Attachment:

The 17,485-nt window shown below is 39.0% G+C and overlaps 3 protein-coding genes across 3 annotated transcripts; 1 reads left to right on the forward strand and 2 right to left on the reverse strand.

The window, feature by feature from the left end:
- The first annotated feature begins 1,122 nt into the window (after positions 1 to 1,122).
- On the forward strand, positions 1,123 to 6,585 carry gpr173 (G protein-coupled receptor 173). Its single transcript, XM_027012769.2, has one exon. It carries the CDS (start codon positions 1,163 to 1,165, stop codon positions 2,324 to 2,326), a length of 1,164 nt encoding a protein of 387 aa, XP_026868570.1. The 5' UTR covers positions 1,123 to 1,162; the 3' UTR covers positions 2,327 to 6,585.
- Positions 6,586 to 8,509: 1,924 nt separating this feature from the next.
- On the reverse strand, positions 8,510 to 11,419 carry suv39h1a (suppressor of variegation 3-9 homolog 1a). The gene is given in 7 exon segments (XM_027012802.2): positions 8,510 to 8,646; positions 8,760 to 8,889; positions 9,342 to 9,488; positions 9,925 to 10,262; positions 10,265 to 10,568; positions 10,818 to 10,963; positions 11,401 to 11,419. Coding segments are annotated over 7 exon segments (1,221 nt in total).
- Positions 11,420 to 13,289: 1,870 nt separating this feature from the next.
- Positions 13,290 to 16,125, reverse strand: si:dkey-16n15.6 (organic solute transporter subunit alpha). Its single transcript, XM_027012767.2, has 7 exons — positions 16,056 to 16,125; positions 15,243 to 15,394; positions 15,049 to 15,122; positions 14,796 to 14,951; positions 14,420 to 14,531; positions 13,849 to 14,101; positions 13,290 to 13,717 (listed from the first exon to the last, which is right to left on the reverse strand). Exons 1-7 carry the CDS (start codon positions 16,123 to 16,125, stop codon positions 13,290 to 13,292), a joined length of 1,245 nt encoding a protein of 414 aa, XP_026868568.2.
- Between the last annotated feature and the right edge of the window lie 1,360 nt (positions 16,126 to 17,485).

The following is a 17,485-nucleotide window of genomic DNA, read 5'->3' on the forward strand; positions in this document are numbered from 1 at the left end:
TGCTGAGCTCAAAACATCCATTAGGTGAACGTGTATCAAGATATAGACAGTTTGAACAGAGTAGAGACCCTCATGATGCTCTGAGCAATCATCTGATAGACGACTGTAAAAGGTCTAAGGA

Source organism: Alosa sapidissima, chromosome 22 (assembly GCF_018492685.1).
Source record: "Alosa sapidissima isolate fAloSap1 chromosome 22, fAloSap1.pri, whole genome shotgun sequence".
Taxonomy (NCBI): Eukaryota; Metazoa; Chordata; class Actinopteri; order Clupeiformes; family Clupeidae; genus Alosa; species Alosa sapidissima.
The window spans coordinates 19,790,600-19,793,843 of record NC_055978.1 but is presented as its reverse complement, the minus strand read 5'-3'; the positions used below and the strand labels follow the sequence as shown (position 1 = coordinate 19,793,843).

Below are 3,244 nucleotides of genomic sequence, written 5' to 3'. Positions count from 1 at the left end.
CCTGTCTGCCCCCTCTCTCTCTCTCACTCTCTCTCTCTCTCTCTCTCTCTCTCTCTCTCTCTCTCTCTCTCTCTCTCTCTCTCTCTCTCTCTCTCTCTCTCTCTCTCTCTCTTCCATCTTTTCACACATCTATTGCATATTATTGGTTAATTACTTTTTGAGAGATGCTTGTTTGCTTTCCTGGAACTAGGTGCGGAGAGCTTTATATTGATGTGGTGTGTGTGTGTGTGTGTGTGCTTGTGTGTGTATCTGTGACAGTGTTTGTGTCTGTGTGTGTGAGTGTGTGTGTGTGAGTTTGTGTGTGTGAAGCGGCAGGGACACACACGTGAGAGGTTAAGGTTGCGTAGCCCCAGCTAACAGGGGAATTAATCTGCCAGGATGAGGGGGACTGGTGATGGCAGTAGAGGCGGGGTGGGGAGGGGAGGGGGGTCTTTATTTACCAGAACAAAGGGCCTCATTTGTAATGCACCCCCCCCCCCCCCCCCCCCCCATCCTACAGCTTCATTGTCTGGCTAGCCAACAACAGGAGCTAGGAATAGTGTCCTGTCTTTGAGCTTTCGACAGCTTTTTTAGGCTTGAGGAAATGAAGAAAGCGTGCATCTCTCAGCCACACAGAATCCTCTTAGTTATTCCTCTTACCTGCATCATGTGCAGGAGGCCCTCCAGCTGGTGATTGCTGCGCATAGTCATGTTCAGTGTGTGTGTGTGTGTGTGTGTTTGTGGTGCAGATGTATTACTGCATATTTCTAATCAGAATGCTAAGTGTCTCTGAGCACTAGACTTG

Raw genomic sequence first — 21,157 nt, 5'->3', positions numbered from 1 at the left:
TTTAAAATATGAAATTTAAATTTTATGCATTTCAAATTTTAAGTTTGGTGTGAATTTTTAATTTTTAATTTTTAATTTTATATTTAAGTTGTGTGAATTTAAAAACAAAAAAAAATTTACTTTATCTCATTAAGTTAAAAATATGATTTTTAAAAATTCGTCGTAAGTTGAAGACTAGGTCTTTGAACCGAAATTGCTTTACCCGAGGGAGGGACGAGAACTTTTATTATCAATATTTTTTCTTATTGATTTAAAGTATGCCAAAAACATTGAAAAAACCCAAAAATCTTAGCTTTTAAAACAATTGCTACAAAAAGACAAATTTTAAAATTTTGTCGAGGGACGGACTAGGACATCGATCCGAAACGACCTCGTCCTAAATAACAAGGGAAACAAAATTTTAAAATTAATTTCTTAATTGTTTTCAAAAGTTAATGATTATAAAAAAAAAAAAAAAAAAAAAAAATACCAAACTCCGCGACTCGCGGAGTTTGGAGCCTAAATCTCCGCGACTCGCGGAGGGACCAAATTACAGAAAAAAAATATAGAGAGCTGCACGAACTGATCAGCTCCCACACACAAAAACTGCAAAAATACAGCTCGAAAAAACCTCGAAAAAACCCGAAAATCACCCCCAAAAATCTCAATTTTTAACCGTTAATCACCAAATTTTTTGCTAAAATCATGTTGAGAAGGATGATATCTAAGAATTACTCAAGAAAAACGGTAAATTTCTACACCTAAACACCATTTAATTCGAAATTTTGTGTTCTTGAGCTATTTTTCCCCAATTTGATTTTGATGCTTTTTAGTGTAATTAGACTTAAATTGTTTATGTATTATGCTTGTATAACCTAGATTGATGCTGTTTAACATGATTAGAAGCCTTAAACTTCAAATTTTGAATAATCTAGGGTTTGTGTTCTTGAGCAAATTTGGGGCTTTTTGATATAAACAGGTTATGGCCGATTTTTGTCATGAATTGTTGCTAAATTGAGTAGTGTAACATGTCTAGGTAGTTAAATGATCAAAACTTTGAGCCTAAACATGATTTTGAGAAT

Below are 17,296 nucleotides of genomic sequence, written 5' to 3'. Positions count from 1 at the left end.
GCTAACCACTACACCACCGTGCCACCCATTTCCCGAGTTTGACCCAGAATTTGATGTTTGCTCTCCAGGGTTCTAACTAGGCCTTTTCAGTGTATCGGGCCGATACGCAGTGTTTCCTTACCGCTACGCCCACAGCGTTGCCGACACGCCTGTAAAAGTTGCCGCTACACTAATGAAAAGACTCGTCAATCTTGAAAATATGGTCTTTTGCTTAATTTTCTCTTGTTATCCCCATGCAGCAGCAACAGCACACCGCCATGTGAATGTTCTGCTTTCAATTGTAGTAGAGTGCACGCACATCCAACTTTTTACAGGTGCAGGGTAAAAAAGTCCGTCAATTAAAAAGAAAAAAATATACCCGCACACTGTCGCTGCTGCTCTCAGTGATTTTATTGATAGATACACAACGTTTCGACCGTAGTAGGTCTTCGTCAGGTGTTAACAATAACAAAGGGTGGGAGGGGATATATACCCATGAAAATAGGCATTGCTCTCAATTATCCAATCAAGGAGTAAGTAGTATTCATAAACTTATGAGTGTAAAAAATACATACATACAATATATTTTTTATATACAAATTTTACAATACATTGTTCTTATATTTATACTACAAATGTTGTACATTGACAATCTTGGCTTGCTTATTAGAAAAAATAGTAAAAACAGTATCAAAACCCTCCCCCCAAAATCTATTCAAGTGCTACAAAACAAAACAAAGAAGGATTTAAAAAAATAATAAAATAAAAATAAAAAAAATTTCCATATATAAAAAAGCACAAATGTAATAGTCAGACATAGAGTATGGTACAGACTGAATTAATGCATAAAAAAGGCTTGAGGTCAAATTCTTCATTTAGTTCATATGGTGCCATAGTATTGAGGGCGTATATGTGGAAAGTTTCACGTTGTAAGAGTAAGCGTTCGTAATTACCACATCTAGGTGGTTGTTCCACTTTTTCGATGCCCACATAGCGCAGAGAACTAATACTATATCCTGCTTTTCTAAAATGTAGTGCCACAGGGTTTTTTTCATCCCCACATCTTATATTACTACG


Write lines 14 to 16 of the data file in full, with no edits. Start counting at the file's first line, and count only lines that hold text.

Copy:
Taxonomy (NCBI): Eukaryota; Metazoa; Chordata; class Actinopteri; order Clupeiformes; family Clupeidae; genus Alosa; species Alosa sapidissima.
The window spans coordinates 19,790,600-19,793,843 of record NC_055978.1 but is presented as its reverse complement, the minus strand read 5'-3'; the positions used below and the strand labels follow the sequence as shown (position 1 = coordinate 19,793,843).

Below are 3,244 nucleotides of genomic sequence, written 5' to 3'. Positions count from 1 at the left end.